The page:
Wednesday, December 31, 2014
There are many theories on how Karate should be taught. When most start training in Karate, there is little contact and not a lot of impact training (hitting pads, bags, etc.). Students don't experience hitting and getting hit. The do a lot of light to no contact sparring and drills. This is OK, but they have to experience some contact (hitting and getting hit with some force) to be able to really understanding combat. Not everyone will have to get in the ring and fight, but as instructors we have do and then we have to use those experiences to give our students (especially those who will will never get the chance to compete) the proper perspective on fighting.
Tuesday, December 30, 2014
You are never to old to get out there and do something. Here are some 80 year olds doing their thing. So do yours. 80 year old hitting the bag https://www.youtube.com/watch?v=u_U0uQ84vOo 80 year old competing in amateur boxing https://www.youtube.com/watch?v=kHcm-iIyO7o https://www.youtube.com/watch?v=09a49s9dSd0 https://www.youtube.com/watch?v=K42ibAYFpEo
Monday, December 29, 2014
Why do you have trouble performing techniques in competition that you've practiced? Performing under the lights is different than at practice. In practice things work well because there is no pressure. Nobody is reacting and defending your attacks like their life depended on it. When you add pressure to something, if you aren't used to handling performance anxiety, you will fold. If one can do 25% of what is done in practice, he or she is in decent shape. If one can do 50%, then he or she will do very well. Do more than 50%, then you have a top performer or competitor. Only through consistent training can you hope to attain that above 25%. Waiting until the last minute to do anything won't cut it. You have to practice religiously to get any kind of result.
Wednesday, December 24, 2014
I don't think Floyd will take on Paqquaio. Fighters fight for the sake of fighting. A true champion will fight the best opposition. In order to say that you are the best, you must beat the top fighters. I would like for there to be a tournament that puts the top guys in and they fight till one man stands. Do this once a year and then we can say that one guy is the best. I like this clip providing a good reason the two biggest names in boxing probably won't fight. https://www.youtube.com/watch?v=8Pe4qbXylrE
Tuesday, December 23, 2014
Should Instructors have some experience in what they are teaching? Yes. If you go to a driving instructor you expect them to know how to drive. If you taking cooking lessons, you want to learn from a chef who has cooked. Unfortunately in martial arts, that is not always the case. Karate and Taekwondo students can get a black belt and go open a school. And unfortunately many of them can't punch their way through a wet paper bag. Now I'm not say you have to be a bad ass fighter. But, I would not come and learn from you if you've never done it. If all you've done is theory you're not going to know much more than the customer. So, no matter what you teach, make sure you have some experience in it.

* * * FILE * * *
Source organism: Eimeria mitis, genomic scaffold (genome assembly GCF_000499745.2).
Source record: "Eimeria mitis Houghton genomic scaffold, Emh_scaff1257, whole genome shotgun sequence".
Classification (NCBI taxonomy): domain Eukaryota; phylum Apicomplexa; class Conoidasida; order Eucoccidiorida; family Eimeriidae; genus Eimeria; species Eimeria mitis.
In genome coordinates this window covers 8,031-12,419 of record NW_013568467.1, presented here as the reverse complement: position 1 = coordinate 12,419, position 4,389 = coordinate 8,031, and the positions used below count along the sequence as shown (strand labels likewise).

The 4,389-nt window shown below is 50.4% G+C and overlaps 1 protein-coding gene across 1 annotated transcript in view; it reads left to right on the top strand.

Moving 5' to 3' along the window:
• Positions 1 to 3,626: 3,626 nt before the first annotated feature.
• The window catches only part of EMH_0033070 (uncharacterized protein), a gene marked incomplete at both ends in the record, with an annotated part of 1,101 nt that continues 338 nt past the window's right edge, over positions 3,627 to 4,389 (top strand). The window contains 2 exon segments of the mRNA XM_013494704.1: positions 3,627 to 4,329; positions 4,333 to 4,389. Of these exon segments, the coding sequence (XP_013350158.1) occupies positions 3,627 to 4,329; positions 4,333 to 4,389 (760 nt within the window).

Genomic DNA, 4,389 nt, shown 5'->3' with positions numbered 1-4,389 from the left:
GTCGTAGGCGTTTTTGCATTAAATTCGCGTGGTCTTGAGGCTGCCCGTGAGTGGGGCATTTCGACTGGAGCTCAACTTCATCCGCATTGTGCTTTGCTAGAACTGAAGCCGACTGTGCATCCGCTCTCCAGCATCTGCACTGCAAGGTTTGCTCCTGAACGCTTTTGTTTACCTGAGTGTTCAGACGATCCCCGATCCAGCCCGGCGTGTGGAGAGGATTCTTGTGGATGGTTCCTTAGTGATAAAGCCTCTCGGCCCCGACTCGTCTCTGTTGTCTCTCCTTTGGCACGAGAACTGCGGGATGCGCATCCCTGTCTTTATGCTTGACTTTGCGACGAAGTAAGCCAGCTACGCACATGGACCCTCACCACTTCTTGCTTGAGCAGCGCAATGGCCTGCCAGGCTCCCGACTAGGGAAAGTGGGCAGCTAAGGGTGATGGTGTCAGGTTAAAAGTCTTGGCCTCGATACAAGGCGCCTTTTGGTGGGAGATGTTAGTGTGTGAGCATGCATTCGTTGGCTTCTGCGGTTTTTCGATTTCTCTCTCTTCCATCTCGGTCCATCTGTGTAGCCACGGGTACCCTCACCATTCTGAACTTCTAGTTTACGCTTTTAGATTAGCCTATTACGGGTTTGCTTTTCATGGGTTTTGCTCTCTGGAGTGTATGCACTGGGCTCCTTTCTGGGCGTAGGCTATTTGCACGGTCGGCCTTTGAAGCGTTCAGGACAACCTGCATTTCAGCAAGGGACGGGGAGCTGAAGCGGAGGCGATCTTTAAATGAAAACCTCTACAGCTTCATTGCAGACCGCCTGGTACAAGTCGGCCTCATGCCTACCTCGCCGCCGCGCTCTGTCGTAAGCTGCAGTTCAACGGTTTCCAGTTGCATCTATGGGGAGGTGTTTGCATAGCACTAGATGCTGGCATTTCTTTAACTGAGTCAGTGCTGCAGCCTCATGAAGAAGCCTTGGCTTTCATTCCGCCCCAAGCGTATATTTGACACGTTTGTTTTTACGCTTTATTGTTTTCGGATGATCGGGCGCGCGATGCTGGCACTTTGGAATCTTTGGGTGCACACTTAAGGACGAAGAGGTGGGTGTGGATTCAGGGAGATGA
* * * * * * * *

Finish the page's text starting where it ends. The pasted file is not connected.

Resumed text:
Monday, December 15, 2014
Is winning the most important thing to you? For some people it is. Is winning at all costs important? Is it how you play that's most important. I think that doing all that you can to prepare and giving an event your full effort is most important. Winning feels good but not if you didn't do your best. And many times you can find accept a loss with your head up if you know that you did you you could possibly do. Always remember than when one wins, the other has to lose.
Wednesday, December 10, 2014
Jumping rope is something I do almost everyday. After injuries to both knees, I skip instead of run (occassionally I will run some hills or find a grassy area to jog). I will skip in rounds or keep moving for 15 to 20 minutes at a time. I mix it in, double unders, squat jumps, high knees, etc. and move around the gym (adding some footwork in). Here's a great clip of JT Van getting down with the rope showing how boxers use them. https://www.youtube.com/watch?v=c9Igbz487fQ&list=PL4Mb5fp5ywgKlBKAaYClkUCK3ckNaYDw0
Tuesday, December 9, 2014
When a lot of fightes think of Taekwondo they think of techniques that they feel are impractical and useless. They criticize this popular sport, but they have to realize that it is one of the most popular and practiced martial arts for a reason. Having been a competitor in Olympic Style TKD for years, I got lots of practice punching and kicking aganist and have been able to adapt those experiences into to other combat sports. There are a lot of fighters in professional Kickboxing and MMA that have backgrounds in TKD. Here's a clip of UFC Lightweight Champ, Anthony Pettis, talking about the influence of Taekwondo in his career as a mixed martial artist and his life. https://www.youtube.com/watch?v=G-ufRfalf4s
Thursday, December 4, 2014
The first martial art I ever studied was Tang Soo Do. From there I trained in several other disciplines. To this day I can still see the influence of this art in my techniques. I came across this video featuring some excellent Tang Soo Do stylist displaying incredible technique. https://www.youtube.com/watch?v=BD4NLU5CKlc
Wednesday, December 3, 2014
In boxing, it is important to work the opponent's body. Hitting the body wears your opponent down and opens him up for head shots. Here's a clip of Iron Mike Tyson working his uppercut off of the body shot. https://www.youtube.com/watch?v=E1bkMtrPZwY